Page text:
“I know you said you can’t check during filming, but it’s just habit now.”

“I understand. I miss you too!”

“When do you get a break to come visit your not-so-cool Central Coast friends?”

I felt a twinge in my chest. There wasn’t a second that I regretted accepting the role of Scarlett, but it was hard not to feel a little homesick. I felt a million miles away from all my friends, who were doing all the things that we used to do together, like meeting up at the diner after school and planning our weekend. “My Central Coast friends are the coolest, but filming seems like it’s going to be pretty nonstop for the next few weeks. Especially since things aren’t going that well. Apparently Grant and I have lost our chemistry.”

“Why?”

“Probably because I look like maggot-eaten death most days.” I grabbed a wipe and began scrubbing at the residual makeup and adhesive on my skin. I’d need a long shower tonight. My hair, normally red and curly, was straight and streaked with dirt, making it look mostly brown.

“I still don’t understand why his character is supposed to want to kiss your character in that state.”

“Because true love transcends all. What you really should be worried about is why my character wants to kiss him. I’m a zombie. Sure, a partially cured zombie, but still, shouldn’t I just want to eat his brains? I guess things don’t have to make complete sense in movies.”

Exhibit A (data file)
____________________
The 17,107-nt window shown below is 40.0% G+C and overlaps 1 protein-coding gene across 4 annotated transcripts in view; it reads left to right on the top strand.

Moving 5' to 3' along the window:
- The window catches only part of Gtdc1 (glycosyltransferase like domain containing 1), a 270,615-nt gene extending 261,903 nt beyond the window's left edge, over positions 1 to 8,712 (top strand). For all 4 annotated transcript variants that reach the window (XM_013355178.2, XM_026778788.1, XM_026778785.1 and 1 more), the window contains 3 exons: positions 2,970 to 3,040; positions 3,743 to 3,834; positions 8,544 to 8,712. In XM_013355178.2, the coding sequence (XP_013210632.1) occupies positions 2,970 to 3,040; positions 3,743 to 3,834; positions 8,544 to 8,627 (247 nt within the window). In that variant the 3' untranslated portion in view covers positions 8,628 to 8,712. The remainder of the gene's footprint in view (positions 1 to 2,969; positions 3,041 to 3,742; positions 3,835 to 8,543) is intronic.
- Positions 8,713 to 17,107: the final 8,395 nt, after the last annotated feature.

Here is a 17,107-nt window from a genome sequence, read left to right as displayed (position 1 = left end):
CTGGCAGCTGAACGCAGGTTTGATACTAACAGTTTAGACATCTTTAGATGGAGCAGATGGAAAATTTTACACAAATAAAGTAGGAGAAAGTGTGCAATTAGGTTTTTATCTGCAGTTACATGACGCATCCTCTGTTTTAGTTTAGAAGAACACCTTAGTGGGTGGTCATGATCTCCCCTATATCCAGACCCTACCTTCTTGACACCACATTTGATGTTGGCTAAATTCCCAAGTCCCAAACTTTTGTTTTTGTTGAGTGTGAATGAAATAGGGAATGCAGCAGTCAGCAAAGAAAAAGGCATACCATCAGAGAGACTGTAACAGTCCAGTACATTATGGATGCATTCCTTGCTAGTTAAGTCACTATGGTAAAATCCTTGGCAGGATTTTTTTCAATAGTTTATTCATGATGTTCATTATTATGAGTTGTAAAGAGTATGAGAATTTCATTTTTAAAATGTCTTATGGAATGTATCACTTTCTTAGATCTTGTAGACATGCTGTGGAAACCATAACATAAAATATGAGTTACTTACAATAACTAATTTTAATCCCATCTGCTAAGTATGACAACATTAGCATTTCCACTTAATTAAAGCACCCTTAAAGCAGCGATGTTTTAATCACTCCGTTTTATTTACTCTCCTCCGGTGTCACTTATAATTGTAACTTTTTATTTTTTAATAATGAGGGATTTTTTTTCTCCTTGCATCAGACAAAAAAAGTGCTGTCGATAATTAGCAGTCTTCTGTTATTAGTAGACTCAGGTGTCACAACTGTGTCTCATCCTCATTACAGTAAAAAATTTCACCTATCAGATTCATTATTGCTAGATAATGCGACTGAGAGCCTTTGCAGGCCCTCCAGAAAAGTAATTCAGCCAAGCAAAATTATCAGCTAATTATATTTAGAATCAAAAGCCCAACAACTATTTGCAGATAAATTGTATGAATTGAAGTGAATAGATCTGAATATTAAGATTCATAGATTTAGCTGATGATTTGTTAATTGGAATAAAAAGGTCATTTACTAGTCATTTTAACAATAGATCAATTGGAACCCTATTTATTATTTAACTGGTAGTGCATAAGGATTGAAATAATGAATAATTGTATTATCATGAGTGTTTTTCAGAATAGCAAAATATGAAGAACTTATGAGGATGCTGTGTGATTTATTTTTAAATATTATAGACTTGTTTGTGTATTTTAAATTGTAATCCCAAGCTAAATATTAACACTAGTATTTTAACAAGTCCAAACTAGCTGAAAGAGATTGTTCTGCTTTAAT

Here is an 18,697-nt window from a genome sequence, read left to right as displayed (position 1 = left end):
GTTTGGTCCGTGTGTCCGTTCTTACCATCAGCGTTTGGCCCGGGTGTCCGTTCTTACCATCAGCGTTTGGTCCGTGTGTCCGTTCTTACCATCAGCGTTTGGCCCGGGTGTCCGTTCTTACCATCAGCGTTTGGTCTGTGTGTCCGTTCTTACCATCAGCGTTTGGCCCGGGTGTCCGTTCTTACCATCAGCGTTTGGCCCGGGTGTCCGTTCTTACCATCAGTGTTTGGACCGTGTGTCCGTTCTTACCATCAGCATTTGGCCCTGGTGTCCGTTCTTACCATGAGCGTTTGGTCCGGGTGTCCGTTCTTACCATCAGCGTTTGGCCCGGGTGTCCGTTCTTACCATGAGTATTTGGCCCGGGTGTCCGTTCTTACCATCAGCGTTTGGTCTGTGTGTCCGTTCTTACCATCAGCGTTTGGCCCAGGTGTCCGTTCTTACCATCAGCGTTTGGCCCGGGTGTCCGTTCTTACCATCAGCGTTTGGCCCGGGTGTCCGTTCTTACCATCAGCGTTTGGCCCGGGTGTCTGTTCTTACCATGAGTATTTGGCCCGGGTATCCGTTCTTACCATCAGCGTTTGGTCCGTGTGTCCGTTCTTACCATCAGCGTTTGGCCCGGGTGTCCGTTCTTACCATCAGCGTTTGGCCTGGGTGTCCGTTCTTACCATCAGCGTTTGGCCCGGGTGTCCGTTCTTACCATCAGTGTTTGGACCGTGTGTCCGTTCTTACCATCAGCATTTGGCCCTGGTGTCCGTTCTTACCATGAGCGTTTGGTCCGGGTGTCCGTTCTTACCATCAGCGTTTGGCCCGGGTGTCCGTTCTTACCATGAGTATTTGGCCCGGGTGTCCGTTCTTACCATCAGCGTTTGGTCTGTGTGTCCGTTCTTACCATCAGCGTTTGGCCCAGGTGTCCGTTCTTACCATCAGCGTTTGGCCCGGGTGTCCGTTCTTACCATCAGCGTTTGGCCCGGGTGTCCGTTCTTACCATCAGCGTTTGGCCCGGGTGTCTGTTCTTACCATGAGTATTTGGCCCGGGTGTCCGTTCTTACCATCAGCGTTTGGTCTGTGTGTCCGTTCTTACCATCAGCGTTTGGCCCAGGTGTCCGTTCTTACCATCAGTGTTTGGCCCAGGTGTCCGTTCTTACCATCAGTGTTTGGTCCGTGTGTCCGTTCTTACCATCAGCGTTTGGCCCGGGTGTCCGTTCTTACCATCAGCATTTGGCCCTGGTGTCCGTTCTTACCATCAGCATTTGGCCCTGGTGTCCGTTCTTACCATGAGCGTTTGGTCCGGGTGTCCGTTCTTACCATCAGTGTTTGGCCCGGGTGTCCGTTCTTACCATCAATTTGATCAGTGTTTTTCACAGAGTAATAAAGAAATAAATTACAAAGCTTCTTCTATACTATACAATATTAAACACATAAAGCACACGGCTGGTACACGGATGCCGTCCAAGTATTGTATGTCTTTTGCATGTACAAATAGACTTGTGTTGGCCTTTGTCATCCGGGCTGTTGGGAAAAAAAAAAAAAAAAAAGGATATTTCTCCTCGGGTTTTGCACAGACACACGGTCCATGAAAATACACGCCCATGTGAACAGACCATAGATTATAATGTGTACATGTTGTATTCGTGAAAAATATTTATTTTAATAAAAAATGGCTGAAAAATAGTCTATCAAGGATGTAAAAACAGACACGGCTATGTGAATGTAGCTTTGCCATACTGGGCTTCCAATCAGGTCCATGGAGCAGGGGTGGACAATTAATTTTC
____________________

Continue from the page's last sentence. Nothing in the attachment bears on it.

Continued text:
“It makes sense. True love really does transcend all. It’s kind of sweet, actually.”

I laughed. “Spoken like a woman in love. How is Cooper?”

“Amazing.”

“So the whole best-friends-turned-lovers thing is something you’d recommend, then?”

“Absolutely. Why? Do you have a best friend you’re looking to turn into more?”

“Ha! I have no friends. I just moved here, live with my single and very-much-out-of-the-social-scene dad, and am on a movie set every day.”

“I didn’t realize you were the only person acting in this movie.”

I pursed my lips. “You’re right. I’m being antisocial.”

“Which is very weird to me. You are the queen of parties here. You throw one for every occasion.”

I ran my hand along the clothes hanging on the rack as I walked by, feeling the silky material drift through my fingers.